Rabbi David Walk
In the first of this week's double parsha, we begin with a complex series of laws about Yom Kippur. These detailed actions form the core of the massive Musaf service on our Day of Atonement. What's interesting about this material is how passive the Jewish nation is. We are observers or witnesses to all this divine service being performed by the Cohen Gadol. This is not only highly unusual for our very hands on religion, but smacks of the practices of other religions. However, that's not what I'd like to discuss this week. I'm interested in the way the Torah establishes the time frame for these rites, in a way we wouldn't have expected.
The presentation begins by reminding us and Aharon of one the most painful moments in the post exodus experience. Moshe is told that the instructions to Aharon are taking place after the deaths of his two sons, Nadav and Avihu, which took place on the first of Nissan, six months distant from Yom Kippur. And in the teaching of these laws Moshe and Aharon are cautioned to follow these instructions carefully or the officiating Cohen will also be killed. Curiously the fact that all of these instructions pertain to Yom Kippur is only announced at the end of the section (Leviticus 16:29), when the verse states: And this shall be as an eternal statute for you; in the seventh month, on the tenth of the month, you shall afflict yourselves, and you shall not do any work. Even then it's still ambiguous, because the verse could be read in such a way that afflicting of one's soul on the tenth of the seventh month is separate from all these rules which may be in affect at other times. Why should this be?
According to Rashi the emphasis on the deaths of Aharon's sons is a warning to future high Priests. Here's the Rashi on verse one: What does the reference to the deaths of Nadav and Avihu teach us? Rabbi Eleazar ben Azariah illustrated the idea with a parable of a patient, whom a physician came to visit, and said to him, "Do not eat cold foods, and do not lie down in a cold, damp place." Then, another physician visited him, and advised him, "Do not eat cold foods or lie down in a cold, damp place, so that you will not die the way so-and-so died." The latter warned the patient more effectively than the former. Therefore, Scripture says, "after the death of Aaron's two sons" to teach the danger [Torath Kohanim 16:3]. This idea is fascinating but doesn't really answer our question about why this information begins the instructions for our national day of atonement rather than giving the date and clearly identifying Yom Kippur.
However there's another Midrash which seems to say that the connection between their deaths and Yom Kippur services is even greater. In the Jerusalem Talmud (Yoma Chapter 1, Halacha 1) it says: Why are their deaths mentioned in connection with Yom Kippur? It teaches us that the deaths of the righteous effect atonement just like Yom Kippur. Many rabbis would say that this atonement is mystical, almost magical, based on the power that these Zadikim wield in heaven. However, the Torah Temima (Rabbi Baruch Halevi Epstein, 1860-1941) suggests that it isn't the death per se which causes the atonement. The healing spirit comes from the mourning exhibited by the community over this great loss. Rabbi Epstein says that this respect for the fallen is really an honor to God, and it is these positive pious feelings which bring about a profoundly accepted repentance. Anyway you look at it, the deaths of Zadikim bring about their own mini-Yom Kippur.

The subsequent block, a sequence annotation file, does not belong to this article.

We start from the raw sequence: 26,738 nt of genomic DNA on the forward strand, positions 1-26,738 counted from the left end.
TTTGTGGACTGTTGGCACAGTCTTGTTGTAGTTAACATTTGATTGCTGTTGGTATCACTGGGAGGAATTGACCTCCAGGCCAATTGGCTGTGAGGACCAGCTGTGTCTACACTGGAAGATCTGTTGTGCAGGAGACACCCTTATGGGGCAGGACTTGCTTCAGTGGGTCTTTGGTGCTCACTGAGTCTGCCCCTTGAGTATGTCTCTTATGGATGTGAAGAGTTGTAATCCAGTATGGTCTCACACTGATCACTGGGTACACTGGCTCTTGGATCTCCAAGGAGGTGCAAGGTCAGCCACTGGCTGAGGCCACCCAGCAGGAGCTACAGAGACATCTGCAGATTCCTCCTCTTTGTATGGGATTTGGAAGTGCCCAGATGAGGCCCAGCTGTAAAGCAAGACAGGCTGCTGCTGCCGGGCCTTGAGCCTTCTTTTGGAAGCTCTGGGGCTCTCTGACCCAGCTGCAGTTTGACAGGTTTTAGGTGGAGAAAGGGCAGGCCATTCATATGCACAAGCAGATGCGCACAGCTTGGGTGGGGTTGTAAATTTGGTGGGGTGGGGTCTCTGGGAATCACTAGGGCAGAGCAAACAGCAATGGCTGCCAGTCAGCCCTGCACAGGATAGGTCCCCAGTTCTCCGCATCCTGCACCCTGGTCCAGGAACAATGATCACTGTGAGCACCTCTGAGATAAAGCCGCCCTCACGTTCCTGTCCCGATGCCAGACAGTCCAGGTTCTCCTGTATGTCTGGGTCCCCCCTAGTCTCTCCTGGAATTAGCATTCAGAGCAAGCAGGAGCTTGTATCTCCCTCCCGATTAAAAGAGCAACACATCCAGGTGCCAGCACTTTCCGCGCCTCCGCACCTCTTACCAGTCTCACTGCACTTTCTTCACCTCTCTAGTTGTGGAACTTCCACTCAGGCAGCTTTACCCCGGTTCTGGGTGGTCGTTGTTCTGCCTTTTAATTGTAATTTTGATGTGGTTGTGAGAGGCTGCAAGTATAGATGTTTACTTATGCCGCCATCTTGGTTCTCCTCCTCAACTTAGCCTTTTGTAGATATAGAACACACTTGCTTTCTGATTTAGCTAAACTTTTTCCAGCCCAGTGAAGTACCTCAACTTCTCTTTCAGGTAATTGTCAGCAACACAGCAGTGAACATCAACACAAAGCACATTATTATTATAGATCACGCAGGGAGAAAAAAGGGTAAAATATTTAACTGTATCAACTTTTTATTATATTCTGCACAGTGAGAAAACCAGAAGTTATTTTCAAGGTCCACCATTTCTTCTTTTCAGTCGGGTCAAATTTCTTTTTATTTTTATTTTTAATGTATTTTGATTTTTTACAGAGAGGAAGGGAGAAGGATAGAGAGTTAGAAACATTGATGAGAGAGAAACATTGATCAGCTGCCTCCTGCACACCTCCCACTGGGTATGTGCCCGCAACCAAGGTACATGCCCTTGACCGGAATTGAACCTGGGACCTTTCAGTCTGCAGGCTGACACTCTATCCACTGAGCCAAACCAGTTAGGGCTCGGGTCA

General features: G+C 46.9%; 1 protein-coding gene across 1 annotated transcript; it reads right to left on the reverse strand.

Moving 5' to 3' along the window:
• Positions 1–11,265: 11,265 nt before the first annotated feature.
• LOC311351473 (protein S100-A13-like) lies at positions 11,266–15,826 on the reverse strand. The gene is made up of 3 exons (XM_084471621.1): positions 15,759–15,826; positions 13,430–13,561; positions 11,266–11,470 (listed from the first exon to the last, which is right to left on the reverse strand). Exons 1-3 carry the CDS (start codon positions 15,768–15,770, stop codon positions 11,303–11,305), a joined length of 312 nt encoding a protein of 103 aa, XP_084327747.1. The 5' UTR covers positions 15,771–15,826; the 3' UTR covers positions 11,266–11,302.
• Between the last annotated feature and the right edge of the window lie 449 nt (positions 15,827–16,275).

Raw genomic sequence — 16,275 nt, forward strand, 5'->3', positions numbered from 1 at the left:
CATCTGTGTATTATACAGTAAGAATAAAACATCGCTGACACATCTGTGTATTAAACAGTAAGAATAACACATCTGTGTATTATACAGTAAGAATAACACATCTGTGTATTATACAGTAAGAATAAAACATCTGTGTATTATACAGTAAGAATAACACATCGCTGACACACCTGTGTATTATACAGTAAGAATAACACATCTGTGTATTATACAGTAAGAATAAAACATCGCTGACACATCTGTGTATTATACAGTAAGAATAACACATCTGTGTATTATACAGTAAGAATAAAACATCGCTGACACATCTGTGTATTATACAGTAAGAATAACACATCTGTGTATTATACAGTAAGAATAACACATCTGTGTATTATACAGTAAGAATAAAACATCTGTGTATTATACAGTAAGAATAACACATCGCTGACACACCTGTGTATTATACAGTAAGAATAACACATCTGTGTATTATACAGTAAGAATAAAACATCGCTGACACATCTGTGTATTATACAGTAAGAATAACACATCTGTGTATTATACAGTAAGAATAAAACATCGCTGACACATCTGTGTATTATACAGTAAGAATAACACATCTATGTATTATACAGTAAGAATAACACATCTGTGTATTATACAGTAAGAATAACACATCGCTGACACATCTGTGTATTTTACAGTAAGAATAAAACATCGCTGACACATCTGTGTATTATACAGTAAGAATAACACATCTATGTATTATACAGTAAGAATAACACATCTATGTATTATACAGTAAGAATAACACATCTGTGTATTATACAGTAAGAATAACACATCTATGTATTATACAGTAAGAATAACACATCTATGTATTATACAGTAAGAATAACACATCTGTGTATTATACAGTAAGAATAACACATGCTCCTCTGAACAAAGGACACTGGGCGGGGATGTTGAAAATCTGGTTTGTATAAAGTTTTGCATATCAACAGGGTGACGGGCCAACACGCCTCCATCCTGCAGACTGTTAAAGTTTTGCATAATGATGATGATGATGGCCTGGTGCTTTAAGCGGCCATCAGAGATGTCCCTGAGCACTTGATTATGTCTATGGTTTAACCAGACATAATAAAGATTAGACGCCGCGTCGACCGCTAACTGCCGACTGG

Normally rabbinic tradition connects the eternal power of pardon on Yom Kippur to the forgiveness granted the Jews after the sin of the Golden Calf. It was on this date, eighty days after the great betrayal, that the Jews received the second set of tablets containing the Ten Commandments. This closed the books on that great crime against God. Instead our reading seems to attach the energy of forgiveness to the removal of Nadav and Avihu from this worldly realm. This doesn't seem to make sense, because the first Yom Kippur was six months after the exodus from
So, what do the deaths of these mistaken but sincere young men have to teach us? Well, first of all, the lesson which Rashi teaches, namely to be very careful in our worship of God. In our zeal, we can replace God's instructions with our own whims. But in a deeper sense, I agree with the Midrash from the Yerushalmi. We recall the tragedies of our nation to learn from those heartrending events. If we can derive lessons from the deaths of those who preceded us, then in a larger sense they have not died in vain. The inspiration and example of these departed souls can be a beacon to us and truly turn their memory into a blessing for us all.
This idea is always important whether on Rosh Chodesh Nissan when the deaths actually happened, on Yom Kipur when they inform our liturgical behavior or any time that we recall them. However, this concept is especially potent in this time period. During these days between Pesach and Shavuot we commemorate Yom Hashoah for the 6 million victims of the Holocaust, Yom Hazikaron for the fallen of the modern State of Israel, thirty-three days of deaths for the students of Rabbi Akiva, the yahrzeit of Rabbi Shimon bar Yochai, and the martyrdom of the Jewish communities of Speier, Mayence and Worms at the hands of the Crusaders.
So, the notion that the deaths of the pious and pure can act as an aid to repentance and atonement is always important and moving, but during these spring days it is a constant presence, hopefully, inspiring us to greater spiritual heights.
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